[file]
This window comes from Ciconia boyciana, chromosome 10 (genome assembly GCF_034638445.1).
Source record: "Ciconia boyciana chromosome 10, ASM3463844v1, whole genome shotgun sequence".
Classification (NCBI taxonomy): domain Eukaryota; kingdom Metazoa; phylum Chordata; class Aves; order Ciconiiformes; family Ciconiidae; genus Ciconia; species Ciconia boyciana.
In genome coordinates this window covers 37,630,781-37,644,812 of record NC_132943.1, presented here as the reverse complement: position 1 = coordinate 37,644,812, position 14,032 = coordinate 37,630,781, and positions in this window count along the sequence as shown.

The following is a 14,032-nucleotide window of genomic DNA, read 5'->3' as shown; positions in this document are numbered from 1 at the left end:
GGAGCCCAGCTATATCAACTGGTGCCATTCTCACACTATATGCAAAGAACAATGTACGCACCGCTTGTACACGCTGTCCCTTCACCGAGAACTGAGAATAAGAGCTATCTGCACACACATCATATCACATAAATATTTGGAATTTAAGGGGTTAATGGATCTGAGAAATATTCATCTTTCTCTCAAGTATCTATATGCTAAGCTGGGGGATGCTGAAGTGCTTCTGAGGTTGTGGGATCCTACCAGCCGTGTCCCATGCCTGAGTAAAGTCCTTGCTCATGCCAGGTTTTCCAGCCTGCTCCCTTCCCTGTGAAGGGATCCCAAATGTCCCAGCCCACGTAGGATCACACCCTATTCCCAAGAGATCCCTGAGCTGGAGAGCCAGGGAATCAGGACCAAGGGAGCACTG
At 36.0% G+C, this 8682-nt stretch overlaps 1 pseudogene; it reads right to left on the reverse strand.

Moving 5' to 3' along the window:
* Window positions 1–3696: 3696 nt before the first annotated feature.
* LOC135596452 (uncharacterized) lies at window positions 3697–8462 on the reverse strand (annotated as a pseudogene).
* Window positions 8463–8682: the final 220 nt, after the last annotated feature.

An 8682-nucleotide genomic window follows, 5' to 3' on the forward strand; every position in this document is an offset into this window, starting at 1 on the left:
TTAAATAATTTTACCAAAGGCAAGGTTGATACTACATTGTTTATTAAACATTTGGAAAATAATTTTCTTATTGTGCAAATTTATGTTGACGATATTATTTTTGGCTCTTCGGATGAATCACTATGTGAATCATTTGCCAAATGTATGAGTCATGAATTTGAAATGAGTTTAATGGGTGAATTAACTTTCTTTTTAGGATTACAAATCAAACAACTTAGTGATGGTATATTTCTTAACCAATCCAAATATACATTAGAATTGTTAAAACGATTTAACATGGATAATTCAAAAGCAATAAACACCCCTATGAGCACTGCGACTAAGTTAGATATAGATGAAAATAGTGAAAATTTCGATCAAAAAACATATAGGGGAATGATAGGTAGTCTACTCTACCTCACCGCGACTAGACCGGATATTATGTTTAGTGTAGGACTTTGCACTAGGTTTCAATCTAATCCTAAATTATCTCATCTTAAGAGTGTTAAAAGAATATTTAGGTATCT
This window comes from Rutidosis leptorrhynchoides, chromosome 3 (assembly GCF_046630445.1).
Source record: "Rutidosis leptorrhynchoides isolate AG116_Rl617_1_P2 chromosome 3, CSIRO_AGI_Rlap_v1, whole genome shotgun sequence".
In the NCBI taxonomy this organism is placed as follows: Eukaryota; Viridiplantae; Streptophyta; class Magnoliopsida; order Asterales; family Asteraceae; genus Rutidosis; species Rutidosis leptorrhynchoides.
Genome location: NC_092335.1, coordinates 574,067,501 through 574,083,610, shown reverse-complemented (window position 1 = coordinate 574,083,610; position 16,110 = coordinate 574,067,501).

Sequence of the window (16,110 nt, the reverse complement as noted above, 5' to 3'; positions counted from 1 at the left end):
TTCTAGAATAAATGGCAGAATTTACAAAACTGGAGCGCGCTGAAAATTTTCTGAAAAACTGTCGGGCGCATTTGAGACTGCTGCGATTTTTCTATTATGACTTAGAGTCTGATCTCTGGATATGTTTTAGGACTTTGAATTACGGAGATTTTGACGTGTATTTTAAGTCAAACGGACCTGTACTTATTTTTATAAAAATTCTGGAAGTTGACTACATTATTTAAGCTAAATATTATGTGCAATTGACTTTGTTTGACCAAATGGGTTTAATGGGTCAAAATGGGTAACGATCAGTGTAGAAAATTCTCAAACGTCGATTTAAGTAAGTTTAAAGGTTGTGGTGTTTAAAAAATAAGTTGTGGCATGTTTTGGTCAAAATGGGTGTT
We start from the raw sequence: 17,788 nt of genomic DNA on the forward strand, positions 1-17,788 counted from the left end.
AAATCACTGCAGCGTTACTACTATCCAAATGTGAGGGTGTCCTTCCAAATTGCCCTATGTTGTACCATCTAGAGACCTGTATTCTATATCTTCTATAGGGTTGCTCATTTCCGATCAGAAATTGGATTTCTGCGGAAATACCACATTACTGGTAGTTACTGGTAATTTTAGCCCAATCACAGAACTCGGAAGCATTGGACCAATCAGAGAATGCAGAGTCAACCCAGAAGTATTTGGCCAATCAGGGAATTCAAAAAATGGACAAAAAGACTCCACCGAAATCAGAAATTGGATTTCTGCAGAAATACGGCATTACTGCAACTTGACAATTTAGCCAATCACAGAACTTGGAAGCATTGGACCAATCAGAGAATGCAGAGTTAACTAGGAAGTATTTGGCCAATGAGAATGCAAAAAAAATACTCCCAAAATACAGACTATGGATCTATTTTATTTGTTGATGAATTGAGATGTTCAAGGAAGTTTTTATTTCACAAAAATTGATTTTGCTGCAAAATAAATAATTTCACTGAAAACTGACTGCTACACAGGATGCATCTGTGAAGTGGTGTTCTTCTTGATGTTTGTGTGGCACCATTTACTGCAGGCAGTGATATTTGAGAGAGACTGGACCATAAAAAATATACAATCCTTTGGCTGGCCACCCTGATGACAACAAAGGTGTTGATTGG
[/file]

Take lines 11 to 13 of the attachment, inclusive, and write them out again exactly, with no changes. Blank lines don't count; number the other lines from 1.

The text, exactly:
* Window positions 8463–8682: the final 220 nt, after the last annotated feature.

An 8682-nucleotide genomic window follows, 5' to 3' on the forward strand; every position in this document is an offset into this window, starting at 1 on the left:
TTAAATAATTTTACCAAAGGCAAGGTTGATACTACATTGTTTATTAAACATTTGGAAAATAATTTTCTTATTGTGCAAATTTATGTTGACGATATTATTTTTGGCTCTTCGGATGAATCACTATGTGAATCATTTGCCAAATGTATGAGTCATGAATTTGAAATGAGTTTAATGGGTGAATTAACTTTCTTTTTAGGATTACAAATCAAACAACTTAGTGATGGTATATTTCTTAACCAATCCAAATATACATTAGAATTGTTAAAACGATTTAACATGGATAATTCAAAAGCAATAAACACCCCTATGAGCACTGCGACTAAGTTAGATATAGATGAAAATAGTGAAAATTTCGATCAAAAAACATATAGGGGAATGATAGGTAGTCTACTCTACCTCACCGCGACTAGACCGGATATTATGTTTAGTGTAGGACTTTGCACTAGGTTTCAATCTAATCCTAAATTATCTCATCTTAAGAGTGTTAAAAGAATATTTAGGTATCT